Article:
Rappler Newscast | February 7, 2013
Today on Rappler.
- Private planes will be banned from Ninoy Aquino International Airport by 2015.
- President Aquino hits Cavite’s Bong Revilla and tells voters not to believe in amulets.
- UNA senatorial candidate Mitos Magsaysay denies she is a close ally of former president Arroyo.
Story 1: NO MORE PRIVATE PLANES IN NAIA BY 2015
Transportation secretary Jun Abaya says the government will not allow private planes at the Ninoy Aquino International Airport by 2015 to ease congestion.
Abaya says this will allow commercial airlines to mount additional flights.
Private planes and flying schools operating in the Manila airport will be transferred to Sangley Point in Cavite.
Abaya says --quote "We hope to operationalize Laguindingan in April this year. DOTC or CAAP will then take over Sangley and develop it as the general aviation hub.”
Small aircraft operators, including flying schools and private airlines of the country's richest, have been using NAIA for decades.
NAIA congestion delays flights and causes numerous passenger complaints.
Story 2: AQUINO: DON'T BELIEVE IN 'AGIMAT'
President Benigno Aquino tells Cavite voters, don’t rely on chance, much less lucky charms.
It’s a dig at Bong Revilla-- the amulet-touting senator catapulted to fame and national politics by his movies.
Natashya Gutierrez reports.
Let the election season begin.
A few days before the official start of the campaign period, President Benigno Aquino III visits vote-rich Cavite and endorses his local and senatorial candidates.
Aquino takes the opportunity to push for the Liberal Party and slam his opponents. Aquino's target?
The Revilla clan.
Sen Ramon "Bong" Revilla is being groomed by the Lakas-CMD as its 2016 presidential bet.
His son Jolo is running for vice governor, against Aquino's candidate, Jay Lacson.
Aquino pokes fun at the amulet Bong Revilla wears, which allegedly brings him luck.
Revilla, like his father before him, movie star and Senator Ramon Revilla Sr became box office stars in a string of movies about a local hero who wears an amulet.
That also came in handy when they entered politics.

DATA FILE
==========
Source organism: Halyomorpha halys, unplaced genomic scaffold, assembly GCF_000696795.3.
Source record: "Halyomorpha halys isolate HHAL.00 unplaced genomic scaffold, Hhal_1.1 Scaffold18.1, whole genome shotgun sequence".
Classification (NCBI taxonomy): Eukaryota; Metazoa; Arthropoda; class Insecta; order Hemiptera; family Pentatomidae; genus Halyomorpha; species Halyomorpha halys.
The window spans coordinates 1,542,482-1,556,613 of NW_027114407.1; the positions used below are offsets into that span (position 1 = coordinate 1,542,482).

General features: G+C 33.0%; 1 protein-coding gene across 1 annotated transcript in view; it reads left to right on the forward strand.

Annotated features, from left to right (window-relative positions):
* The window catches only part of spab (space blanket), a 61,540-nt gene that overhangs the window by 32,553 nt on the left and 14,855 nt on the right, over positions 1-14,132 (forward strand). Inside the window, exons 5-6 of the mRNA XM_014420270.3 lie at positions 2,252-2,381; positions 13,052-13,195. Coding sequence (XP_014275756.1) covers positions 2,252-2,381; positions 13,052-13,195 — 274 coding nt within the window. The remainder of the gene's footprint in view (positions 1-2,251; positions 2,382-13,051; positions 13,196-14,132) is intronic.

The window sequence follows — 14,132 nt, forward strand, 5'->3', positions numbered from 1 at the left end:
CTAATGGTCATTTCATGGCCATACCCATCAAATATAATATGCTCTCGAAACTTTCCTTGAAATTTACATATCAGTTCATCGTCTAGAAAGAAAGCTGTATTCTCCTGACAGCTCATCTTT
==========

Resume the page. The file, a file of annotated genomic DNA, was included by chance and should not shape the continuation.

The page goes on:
BENIGNO AQUINO III, PHILIPPINE PRESIDENT: Paalala lamang po: asahan na po ninyong may mga nagpapanggap, at may mga nakikisakay diumano sa ating krusada, may mga nakikisuot ng kulay dilaw, pero hindi tiyak kung anong kulay ang nasa loobin. Huwag po tayong umasa sa tsamba, o sa agimat o anting-anting.
Cavite has about 1.6 million voters, one of the highest in the country.
Aquino topped the polls in Cavite in 2010 garnering about half a million votes.
He harnesses his influence in the province, urging them to vote for his gubernatorial bet, former governor and incumbent Cavite 3rd district representative Erineo "Ayong" Maliksi.
Aquino says his candidates are the only ones he trust will continue his reforms.
AQUINO: Simple lang naman po ang inyong pagpipilian. Sa isang ruta, ang landas kung saan pansariling kapakanan ng mga opisyal ang nangunguna habang naiiwang nakalugmok sa kahirapan at kawalang-pag-asa ang buong Cavite. Sa kabilang ruta naman ay ang tuwid na daan, kung saan walang-pag-aalinlangang naglilingkod ang inyong mga pinuno.
Also in Cavite with Aquino are his senatorial candidates: his cousin Bam Aquino, and former Akbayan Party representative Risa Hontiveros.
The two lag behind in ratings, and they need the exposure with the president.
BAM AQUINO, TEAM PNOY: Hindi na po kailangan lumayo, dito na mismo sa probinsya natin, dito po mismo dapat ang trabaho.
RISA HONTIVEROS, TEAM PNOY: Para sa akin po, nais ko pong maipagpatuloy ang laban natin para sa pangkalusugan.
It's an LP event turned political rally.
Traditionally, a province's support for a national leader does not translate to votes of the same party in the local level.
This is why Aquino draws clear lines between his camp and the opponent's, a strategy he hopes will work in the the hotly contested province of Cavite.
Natashya Gutierrez, Rappler, Cavite.
Story 3: MITOS: I AM NOT CLOSE ARROYO ALLY
Zambales Representative and UNA senatorial candidate Mitos Magsaysay says she is not a close ally of former president Gloria Arroyo.
Magsaysay says she only defends Arroyo when she feels the former president is being deprived of her right to due process.
MITOS MAGSAYSAY, UNA SENATORIAL CANDIDATE: Even in the Arroyo administration they used to question whether I was part of the majority. Because I sounded more like I'm opposition asking them questions and her Cabinet secretaries then would tell GMA, are you sure she's part of the majority? How come she keeps on calling us out in committee hearings?